Matadero Madrid center for contemporary creation


Desde las 16:30 hasta 21:00 el 29/11/2022
Nave 17. Nave una


Data centers are a fundamental component of today’s digital infrastructure. This session focuses on their socio-political implications and environmental impacts, and their relevance for the future of data sovereignty.

MÉL HOGAN (online)
5-6 PM

Since 2012, Mél Hogan has advanced research on data storage. Her work explores alternatives to data centers and their excessive water and energy consumption. She also critically analyzes technological solutions that allegedly could solve the data deluge, such as DNA-based storage. Currently, Hogan is curious about how we’re using massive data centers to power humanoid robots, embodied AI, holograms, the ‘metaverse’, and chatbots.

Dr. Mél Hogan is Director of the Environmental Media Lab (EML) and Associate Professor of Communication, Media and Film, University of Calgary (Canada). Her research focuses on data centers, death in the cloud, and genomic media – each understood from within the contexts of planetary catastrophe and collective anxieties about the future.

6 - 7 PM

Sebastián Lehuede discusses the governance of digital technologies, which he approaches from a global social justice perspective inspired by Latin American decolonial theory. Lehuede is a member of Tierra Común, a network of scholars and activists opposing data colonialism, and has worked closely with communities protesting data centers worldwide.

Sebastián Lehuede is a Postdoctoral Scholar at the Centre of Governance and Human Rights at the University of Cambridge. He currently investigates on digital rights from a decolonial perspective. As part of this project, Sebastián has worked with socioenvironmental groups resisting the expansion of digital infrastructure in Latin America. This year Sebastián obtained the Best Dissertation Award granted by the Association of Internet Researchers (AoIR).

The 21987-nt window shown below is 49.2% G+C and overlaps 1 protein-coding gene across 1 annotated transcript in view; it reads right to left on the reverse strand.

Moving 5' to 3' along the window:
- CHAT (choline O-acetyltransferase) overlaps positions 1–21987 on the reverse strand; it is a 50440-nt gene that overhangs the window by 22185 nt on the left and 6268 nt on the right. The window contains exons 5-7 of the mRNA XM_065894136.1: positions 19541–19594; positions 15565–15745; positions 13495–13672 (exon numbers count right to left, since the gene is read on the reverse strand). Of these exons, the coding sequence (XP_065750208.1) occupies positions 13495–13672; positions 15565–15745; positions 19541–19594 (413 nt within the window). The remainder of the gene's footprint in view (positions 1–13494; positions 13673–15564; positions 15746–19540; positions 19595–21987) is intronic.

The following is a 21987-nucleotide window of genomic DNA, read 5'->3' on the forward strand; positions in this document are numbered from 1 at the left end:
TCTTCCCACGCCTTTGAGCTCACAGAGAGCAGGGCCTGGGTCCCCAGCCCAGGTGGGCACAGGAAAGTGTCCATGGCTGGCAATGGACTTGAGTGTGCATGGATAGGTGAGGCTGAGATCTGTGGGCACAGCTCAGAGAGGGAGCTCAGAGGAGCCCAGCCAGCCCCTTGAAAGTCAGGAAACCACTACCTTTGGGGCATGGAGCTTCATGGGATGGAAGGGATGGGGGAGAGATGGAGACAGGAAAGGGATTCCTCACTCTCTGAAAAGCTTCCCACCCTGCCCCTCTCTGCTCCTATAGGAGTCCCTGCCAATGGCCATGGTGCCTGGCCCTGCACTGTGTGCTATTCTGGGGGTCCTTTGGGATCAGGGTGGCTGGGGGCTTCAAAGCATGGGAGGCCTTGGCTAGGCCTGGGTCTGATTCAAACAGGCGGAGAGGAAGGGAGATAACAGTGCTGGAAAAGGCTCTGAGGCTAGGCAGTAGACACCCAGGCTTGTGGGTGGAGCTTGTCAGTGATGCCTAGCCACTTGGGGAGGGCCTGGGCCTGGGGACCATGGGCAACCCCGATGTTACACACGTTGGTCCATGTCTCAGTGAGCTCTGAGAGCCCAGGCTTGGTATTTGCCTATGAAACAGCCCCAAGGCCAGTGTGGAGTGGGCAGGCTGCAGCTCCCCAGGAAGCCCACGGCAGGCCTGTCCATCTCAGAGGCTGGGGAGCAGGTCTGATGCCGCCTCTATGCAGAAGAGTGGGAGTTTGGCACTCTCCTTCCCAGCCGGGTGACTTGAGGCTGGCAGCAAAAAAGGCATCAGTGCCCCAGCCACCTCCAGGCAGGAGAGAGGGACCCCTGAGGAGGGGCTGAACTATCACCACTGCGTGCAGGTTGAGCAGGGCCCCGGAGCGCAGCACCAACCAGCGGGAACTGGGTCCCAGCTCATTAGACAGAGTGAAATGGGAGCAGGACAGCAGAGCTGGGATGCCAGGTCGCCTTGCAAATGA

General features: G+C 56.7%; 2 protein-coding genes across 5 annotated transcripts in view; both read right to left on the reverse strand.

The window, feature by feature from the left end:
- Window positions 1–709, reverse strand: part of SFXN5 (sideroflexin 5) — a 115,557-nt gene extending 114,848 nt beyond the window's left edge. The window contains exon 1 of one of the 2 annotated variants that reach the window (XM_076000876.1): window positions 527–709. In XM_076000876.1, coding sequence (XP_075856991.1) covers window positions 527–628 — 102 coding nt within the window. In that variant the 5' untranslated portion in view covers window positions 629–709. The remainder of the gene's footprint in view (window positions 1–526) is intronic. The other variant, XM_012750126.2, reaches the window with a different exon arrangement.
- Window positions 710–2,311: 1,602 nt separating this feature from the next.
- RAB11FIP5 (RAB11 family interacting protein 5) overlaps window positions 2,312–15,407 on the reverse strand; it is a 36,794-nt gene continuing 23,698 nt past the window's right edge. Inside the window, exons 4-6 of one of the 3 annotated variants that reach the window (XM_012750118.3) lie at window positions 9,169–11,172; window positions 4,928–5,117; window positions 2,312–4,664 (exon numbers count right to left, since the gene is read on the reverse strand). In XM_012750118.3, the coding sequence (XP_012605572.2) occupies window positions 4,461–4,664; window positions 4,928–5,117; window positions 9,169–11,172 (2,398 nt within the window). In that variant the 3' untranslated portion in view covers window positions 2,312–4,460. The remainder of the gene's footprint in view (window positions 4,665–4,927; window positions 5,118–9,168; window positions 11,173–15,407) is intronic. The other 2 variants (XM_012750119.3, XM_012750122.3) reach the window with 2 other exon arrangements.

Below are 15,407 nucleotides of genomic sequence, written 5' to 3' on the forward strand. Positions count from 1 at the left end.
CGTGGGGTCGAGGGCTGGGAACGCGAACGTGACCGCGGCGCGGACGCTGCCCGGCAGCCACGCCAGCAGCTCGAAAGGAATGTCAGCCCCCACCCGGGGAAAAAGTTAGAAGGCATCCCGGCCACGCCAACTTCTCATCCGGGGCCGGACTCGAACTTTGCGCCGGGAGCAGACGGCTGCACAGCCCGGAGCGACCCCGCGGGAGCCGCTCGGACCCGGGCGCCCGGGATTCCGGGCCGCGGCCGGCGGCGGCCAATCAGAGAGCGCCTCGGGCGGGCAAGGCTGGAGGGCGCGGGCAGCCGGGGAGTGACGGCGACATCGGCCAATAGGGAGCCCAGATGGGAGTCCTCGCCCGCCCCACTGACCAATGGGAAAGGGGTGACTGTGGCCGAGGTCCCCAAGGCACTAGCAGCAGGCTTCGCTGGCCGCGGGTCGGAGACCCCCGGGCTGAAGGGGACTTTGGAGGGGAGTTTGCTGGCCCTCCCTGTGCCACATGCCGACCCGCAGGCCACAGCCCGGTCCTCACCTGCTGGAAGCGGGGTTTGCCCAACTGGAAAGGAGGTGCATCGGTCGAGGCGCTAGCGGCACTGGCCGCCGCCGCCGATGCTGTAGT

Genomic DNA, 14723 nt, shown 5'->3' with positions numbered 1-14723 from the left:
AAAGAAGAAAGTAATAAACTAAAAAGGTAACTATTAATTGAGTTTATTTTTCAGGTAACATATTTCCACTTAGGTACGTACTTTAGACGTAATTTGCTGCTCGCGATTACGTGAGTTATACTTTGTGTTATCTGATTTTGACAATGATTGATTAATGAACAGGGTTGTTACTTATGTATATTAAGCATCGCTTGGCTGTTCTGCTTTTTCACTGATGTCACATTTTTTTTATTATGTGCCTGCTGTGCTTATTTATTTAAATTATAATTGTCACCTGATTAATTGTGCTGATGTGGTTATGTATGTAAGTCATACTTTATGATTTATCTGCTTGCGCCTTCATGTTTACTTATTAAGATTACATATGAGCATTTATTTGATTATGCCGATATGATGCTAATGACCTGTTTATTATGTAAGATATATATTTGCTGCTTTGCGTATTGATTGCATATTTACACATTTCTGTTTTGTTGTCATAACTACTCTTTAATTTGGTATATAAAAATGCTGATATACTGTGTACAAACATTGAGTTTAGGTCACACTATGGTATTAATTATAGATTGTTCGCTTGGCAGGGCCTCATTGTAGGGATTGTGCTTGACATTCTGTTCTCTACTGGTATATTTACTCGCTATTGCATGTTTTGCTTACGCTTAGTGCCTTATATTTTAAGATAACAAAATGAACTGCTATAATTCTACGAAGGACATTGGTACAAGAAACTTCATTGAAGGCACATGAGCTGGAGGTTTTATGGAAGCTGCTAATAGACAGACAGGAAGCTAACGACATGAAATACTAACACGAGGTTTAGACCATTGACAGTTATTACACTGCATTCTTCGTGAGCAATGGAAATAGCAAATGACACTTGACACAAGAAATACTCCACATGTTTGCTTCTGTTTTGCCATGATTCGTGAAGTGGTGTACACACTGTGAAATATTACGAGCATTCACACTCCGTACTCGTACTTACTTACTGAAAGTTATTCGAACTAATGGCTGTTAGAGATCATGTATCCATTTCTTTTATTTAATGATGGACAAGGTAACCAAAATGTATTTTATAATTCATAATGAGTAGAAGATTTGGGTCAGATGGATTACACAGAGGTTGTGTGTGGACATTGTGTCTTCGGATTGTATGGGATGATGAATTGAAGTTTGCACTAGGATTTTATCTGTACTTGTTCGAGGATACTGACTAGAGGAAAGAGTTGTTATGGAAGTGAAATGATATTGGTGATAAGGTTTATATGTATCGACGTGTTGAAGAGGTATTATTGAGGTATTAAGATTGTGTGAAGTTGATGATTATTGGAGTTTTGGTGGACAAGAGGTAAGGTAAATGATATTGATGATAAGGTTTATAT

7.30 - 8.30 PM

In her work, Ibiye Camp explores how data materializes in the West African landscape and analyzes the spatial consequences of its production, consumption and storage. As a cultural, economic, and strategic asset, data is, according to Camp, generally mobilized to the detriment of marginalized communities. Yet it could also be, she claims, a vehicle for restitution for citizens.

Ibiye Camp's work uses architectural tools to highlight the biases and conflicts inherent to technology and postcolonial subjects. Camp co-founded Xcessive Aesthetics, an interdisciplinary design collective exploring data through immersive technologies and public installations. Camp has presented her research at the, the 1st Sharjah Architecture Triennial 2019, the 5th Istanbul Biennial 2020, Triennale Milano 2020, 13th Shanghai Biennale 2021, MAAT Museum Lisbon 2021, ICA and Deptford X London 2022.

Consult the other sessions here or download the programme in pdf here.

To register, click here


Free course fee